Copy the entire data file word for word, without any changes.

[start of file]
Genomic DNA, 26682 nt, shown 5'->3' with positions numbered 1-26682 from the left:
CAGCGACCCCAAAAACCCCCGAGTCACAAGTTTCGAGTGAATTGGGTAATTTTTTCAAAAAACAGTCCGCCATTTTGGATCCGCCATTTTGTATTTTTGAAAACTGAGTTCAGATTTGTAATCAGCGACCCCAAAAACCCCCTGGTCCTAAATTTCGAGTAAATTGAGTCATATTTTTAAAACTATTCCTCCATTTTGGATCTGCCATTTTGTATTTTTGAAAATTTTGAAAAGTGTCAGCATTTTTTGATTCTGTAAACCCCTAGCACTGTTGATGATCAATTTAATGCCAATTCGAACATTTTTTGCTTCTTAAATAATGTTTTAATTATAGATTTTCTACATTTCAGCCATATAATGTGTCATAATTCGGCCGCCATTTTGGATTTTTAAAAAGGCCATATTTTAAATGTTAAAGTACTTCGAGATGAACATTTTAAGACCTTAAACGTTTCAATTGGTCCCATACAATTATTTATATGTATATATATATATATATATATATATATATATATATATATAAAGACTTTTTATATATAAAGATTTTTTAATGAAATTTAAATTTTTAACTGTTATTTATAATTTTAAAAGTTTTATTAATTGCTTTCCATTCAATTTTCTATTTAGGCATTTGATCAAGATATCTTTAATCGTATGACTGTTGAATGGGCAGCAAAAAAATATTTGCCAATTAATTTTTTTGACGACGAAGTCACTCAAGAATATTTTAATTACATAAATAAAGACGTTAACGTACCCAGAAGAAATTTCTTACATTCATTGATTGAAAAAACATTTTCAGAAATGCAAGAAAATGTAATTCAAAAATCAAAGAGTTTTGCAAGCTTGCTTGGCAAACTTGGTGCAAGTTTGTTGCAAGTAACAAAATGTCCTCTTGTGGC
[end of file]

Genomic DNA, 26682 nt, shown 5'->3' with positions numbered 1-26682 from the left:
CAGCGACCCCAAAAACCCCCGAGTCACAAGTTTCGAGTGAATTGGGTAATTTTTTCAAAAAACAGTCCGCCATTTTGGATCCGCCATTTTGTATTTTTGAAAACTGAGTTCAGATTTGTAATCAGCGACCCCAAAAACCCCCTGGTCCTAAATTTCGAGTAAATTGAGTCATATTTTTAAAACTATTCCTCCATTTTGGATCTGCCATTTTGTATTTTTGAAAATTTTGAAAAGTGTCAGCATTTTTTGATTCTGTAAACCCCTAGCACTGTTGATGATCAATTTAATGCCAATTCGAACATTTTTTGCTTCTTAAATAATGTTTTAATTATAGATTTTCTACATTTCAGCCATATAATGTGTCATAATTCGGCCGCCATTTTGGATTTTTAAAAAGGCCATATTTTAAATGTTAAAGTACTTCGAGATGAACATTTTAAGACCTTAAACGTTTCAATTGGTCCCATACAATTATTTATATGTATATATATATATATATATATATATATATATATATATATAAAGACTTTTTATATATAAAGATTTTTTAATGAAATTTAAATTTTTAACTGTTATTTATAATTTTAAAAGTTTTATTAATTGCTTTCCATTCAATTTTCTATTTAGGCATTTGATCAAGATATCTTTAATCGTATGACTGTTGAATGGGCAGCAAAAAAATATTTGCCAATTAATTTTTTTGACGACGAAGTCACTCAAGAATATTTTAATTACATAAATAAAGACGTTAACGTACCCAGAAGAAATTTCTTACATTCATTGATTGAAAAAACATTTTCAGAAATGCAAGAAAATGTAATTCAAAAATCAAAGAGTTTTGCAAGCTTGCTTGGCAAACTTGGTGCAAGTTTGTTGCAAGTAACAAAATGTCCTCTTGTGGC